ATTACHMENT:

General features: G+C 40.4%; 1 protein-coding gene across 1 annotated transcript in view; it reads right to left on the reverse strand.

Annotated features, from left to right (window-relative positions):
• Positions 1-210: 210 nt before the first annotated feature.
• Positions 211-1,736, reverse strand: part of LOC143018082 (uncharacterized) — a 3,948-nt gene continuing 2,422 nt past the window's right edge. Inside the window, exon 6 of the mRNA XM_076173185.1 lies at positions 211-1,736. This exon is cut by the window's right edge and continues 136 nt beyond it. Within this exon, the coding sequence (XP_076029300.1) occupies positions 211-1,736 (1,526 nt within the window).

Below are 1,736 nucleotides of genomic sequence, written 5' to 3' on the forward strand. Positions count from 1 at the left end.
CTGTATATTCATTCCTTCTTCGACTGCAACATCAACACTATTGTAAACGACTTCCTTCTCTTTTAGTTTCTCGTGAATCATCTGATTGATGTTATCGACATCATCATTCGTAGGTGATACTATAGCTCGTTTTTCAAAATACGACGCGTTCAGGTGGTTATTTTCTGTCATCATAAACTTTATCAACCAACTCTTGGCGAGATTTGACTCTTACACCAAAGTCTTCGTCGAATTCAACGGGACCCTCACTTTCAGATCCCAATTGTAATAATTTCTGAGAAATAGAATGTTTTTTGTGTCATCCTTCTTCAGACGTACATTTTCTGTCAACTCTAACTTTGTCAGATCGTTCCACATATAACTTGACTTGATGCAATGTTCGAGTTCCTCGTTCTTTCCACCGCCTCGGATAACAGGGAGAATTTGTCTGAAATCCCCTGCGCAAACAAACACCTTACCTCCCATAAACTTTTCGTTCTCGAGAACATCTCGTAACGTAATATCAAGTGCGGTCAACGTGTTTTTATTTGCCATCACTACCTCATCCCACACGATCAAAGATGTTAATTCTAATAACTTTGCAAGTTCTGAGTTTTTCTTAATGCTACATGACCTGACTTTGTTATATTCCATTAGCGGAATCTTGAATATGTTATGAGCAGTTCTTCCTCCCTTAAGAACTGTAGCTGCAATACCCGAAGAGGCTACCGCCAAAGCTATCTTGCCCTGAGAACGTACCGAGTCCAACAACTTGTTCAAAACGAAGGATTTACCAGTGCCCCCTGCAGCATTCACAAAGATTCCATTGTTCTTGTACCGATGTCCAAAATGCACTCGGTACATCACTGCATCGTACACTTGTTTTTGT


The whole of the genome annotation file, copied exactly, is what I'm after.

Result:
General features: G+C 40.4%; 1 protein-coding gene across 1 annotated transcript in view; it reads right to left on the reverse strand.

Annotated features, from left to right (window-relative positions):
• Positions 1-210: 210 nt before the first annotated feature.
• Positions 211-1,736, reverse strand: part of LOC143018082 (uncharacterized) — a 3,948-nt gene continuing 2,422 nt past the window's right edge. Inside the window, exon 6 of the mRNA XM_076173185.1 lies at positions 211-1,736. This exon is cut by the window's right edge and continues 136 nt beyond it. Within this exon, the coding sequence (XP_076029300.1) occupies positions 211-1,736 (1,526 nt within the window).

Below are 1,736 nucleotides of genomic sequence, written 5' to 3' on the forward strand. Positions count from 1 at the left end.
CTGTATATTCATTCCTTCTTCGACTGCAACATCAACACTATTGTAAACGACTTCCTTCTCTTTTAGTTTCTCGTGAATCATCTGATTGATGTTATCGACATCATCATTCGTAGGTGATACTATAGCTCGTTTTTCAAAATACGACGCGTTCAGGTGGTTATTTTCTGTCATCATAAACTTTATCAACCAACTCTTGGCGAGATTTGACTCTTACACCAAAGTCTTCGTCGAATTCAACGGGACCCTCACTTTCAGATCCCAATTGTAATAATTTCTGAGAAATAGAATGTTTTTTGTGTCATCCTTCTTCAGACGTACATTTTCTGTCAACTCTAACTTTGTCAGATCGTTCCACATATAACTTGACTTGATGCAATGTTCGAGTTCCTCGTTCTTTCCACCGCCTCGGATAACAGGGAGAATTTGTCTGAAATCCCCTGCGCAAACAAACACCTTACCTCCCATAAACTTTTCGTTCTCGAGAACATCTCGTAACGTAATATCAAGTGCGGTCAACGTGTTTTTATTTGCCATCACTACCTCATCCCACACGATCAAAGATGTTAATTCTAATAACTTTGCAAGTTCTGAGTTTTTCTTAATGCTACATGACCTGACTTTGTTATATTCCATTAGCGGAATCTTGAATATGTTATGAGCAGTTCTTCCTCCCTTAAGAACTGTAGCTGCAATACCCGAAGAGGCTACCGCCAAAGCTATCTTGCCCTGAGAACGTACCGAGTCCAACAACTTGTTCAAAACGAAGGATTTACCAGTGCCCCCTGCAGCATTCACAAAGATTCCATTGTTCTTGTACCGATGTCCAAAATGCACTCGGTACATCACTGCATCGTACACTTGTTTTTGT